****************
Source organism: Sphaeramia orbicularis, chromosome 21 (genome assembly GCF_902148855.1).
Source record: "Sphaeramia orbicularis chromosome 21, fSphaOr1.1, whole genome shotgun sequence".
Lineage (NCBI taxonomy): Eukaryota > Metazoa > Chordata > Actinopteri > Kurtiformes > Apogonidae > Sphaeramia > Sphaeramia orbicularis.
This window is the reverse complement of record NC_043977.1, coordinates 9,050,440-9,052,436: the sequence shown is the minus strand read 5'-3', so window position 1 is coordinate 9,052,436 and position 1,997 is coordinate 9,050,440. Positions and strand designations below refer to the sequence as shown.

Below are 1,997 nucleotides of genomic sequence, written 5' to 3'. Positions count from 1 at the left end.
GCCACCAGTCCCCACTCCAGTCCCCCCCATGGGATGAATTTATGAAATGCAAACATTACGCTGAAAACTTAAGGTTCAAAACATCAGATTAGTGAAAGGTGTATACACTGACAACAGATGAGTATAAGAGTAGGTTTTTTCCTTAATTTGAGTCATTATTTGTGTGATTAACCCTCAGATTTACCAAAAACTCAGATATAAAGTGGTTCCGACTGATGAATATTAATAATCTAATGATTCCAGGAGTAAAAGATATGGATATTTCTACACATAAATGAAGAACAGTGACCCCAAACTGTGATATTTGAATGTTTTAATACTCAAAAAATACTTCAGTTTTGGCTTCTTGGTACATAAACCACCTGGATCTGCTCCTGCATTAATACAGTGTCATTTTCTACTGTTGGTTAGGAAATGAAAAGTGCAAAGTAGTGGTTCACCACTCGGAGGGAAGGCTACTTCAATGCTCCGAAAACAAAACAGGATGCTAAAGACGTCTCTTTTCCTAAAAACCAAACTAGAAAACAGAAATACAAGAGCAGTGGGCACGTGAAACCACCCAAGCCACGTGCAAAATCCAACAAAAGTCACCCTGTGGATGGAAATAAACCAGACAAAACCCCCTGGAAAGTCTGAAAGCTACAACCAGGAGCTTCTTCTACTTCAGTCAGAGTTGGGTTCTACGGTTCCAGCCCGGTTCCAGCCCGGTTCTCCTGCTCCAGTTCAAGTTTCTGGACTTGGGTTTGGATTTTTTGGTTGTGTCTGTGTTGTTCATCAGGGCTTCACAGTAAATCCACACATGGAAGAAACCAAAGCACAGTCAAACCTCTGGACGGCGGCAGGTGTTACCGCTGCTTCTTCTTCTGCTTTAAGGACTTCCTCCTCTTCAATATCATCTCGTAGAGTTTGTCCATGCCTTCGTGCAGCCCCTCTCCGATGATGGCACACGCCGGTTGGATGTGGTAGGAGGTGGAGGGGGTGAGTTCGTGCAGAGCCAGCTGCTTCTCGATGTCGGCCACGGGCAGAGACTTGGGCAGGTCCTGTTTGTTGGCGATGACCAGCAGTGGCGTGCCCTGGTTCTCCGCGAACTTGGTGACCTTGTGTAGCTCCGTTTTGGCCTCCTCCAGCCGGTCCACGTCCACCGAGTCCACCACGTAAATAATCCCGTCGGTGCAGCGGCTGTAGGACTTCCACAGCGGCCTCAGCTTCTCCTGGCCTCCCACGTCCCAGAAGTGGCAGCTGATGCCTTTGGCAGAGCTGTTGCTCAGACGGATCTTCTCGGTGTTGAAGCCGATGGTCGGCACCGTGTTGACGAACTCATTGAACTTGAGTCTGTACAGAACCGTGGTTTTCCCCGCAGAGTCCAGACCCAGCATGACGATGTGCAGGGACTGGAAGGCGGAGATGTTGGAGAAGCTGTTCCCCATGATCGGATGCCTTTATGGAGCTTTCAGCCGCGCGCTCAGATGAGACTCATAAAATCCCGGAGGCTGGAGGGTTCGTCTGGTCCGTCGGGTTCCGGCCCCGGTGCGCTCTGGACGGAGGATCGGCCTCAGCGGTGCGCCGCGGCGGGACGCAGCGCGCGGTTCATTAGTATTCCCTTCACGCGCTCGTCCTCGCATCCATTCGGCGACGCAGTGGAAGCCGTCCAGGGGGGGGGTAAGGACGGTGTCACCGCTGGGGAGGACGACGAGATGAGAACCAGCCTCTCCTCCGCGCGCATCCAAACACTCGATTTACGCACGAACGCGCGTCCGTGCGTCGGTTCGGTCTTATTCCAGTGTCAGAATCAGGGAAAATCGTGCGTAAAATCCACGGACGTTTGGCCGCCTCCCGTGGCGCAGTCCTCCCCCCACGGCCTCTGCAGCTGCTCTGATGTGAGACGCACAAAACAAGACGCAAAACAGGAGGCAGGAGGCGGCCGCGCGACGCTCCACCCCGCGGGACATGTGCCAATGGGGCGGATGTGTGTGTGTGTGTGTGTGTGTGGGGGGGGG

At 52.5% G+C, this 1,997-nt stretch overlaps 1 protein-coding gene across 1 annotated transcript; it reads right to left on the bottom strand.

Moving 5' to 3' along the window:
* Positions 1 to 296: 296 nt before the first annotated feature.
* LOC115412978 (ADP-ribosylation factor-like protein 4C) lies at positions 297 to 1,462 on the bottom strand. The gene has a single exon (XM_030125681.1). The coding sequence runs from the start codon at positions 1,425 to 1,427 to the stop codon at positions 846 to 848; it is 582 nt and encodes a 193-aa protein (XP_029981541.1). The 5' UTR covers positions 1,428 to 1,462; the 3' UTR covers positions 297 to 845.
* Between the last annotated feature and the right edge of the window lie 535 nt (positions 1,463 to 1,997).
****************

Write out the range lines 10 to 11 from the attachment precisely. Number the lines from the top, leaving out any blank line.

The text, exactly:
* LOC115412978 (ADP-ribosylation factor-like protein 4C) lies at positions 297 to 1,462 on the bottom strand. The gene has a single exon (XM_030125681.1). The coding sequence runs from the start codon at positions 1,425 to 1,427 to the stop codon at positions 846 to 848; it is 582 nt and encodes a 193-aa protein (XP_029981541.1). The 5' UTR covers positions 1,428 to 1,462; the 3' UTR covers positions 297 to 845.
* Between the last annotated feature and the right edge of the window lie 535 nt (positions 1,463 to 1,997).